Here is Part 3 regarding the film “The Business of Being Born.” I am including several viewpoints here: from a new dad who wrote an editorial to the SF Chronicle, from a highly respected pediatrician who called into KGO radio while the director and producer were being interviewed and from San Francisco OB/Gyn Dr. Laurie Green.
On Sunday, January 20th Damon Lisch, who lives with his wife and new son in Albany, CA wrote an insightful and eye opening piece to the SF Chronicle in response to the film “The Business of Being Born”:
- In it he said “Being conscientious educated liberals, and being more than a little nervous, we read all of the literature and made a birthing plan, stocked up on whale music and prepared for our spiritual journey.”
- “My wife’s water broke early…THREE DAYS LATER, my wife gave birth to a healthy boy. My wife was horribly uncomfortable for the first two days, but she bravely refused painkillers and despite the recommendation of the doctors, we refused the “assault on the territory of a woman’s body.” The hospital was totally responsive to our birth plan, despite misgivings. As a result, my wife went through far, far more pain and discomfort than she needed to.
- Our experience convinced me that the ‘alternative birth” movement has caused untold suffering, and I resent it.
Also in January of this year, Dr. Pete Contini, Pediatrician, called into KGO radio to try to respond to the inaccuracies he heard coming from both Abbey Epstein and Ricki Lake…they dismissed him pretty quickly, even though he approached them with respect and a genuine attempt to educate. Some of his points included:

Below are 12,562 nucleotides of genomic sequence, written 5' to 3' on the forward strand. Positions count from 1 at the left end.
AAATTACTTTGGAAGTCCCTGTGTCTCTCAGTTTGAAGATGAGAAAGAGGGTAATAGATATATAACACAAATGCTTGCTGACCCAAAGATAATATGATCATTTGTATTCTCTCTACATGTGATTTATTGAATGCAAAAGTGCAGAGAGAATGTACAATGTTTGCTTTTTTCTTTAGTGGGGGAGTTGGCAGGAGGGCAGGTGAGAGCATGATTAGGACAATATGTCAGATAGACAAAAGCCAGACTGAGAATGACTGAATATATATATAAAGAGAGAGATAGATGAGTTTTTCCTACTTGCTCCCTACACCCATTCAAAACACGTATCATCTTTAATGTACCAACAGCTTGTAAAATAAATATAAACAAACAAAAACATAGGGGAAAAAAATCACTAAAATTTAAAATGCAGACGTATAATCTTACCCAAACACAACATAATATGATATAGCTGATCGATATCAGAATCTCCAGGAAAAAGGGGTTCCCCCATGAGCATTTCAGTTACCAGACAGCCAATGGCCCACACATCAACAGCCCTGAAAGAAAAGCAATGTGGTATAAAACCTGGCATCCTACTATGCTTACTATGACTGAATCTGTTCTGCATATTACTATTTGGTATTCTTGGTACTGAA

- A 30 hour labor (which Ricki Lake’s was the first time around) warrants medical intervention
- The ensuing infection that developed during her long labor was not the result of vaginal examinations; rather this was the result of the prolonged length of labor and ruptured membranes
- That midwives take care of healthy/low risk women; Obstetrician’s provide care to the mainstream, including high risk OB patients, therefore the cesarean rate will of course be higher among OB’s compared to midwives; in other words, by the time of labor, high risk or complicated patients have already been selected out of the midwife pool, leaving a group of women more likely to have a vaginal delivery.
According to Dr. Laurie Green, it is difficult for patients to distinguish between informational materials offering personal opinions compared with evidence-based advice. Healthy women giving birth before age 23 often have textbook non-interventional births, but as in the case of athletes, age is a risk factor. Women giving birth for the first time after the age of 34 are more likely to have both pregnancy and birth complications, and medical interventions are more likely to be necessary…and lifesaving. All physicians want their patients to have the birth they desire, and to bring to bear years of experience to reach this shared goal. Ironically, physicians and the medical team are more open-minded and flexible than Ms. Lake, who has a narrow view of what a ‘successful’ birth should entail. So what is the right approach? Who do I trust, and what should I do the day I give birth?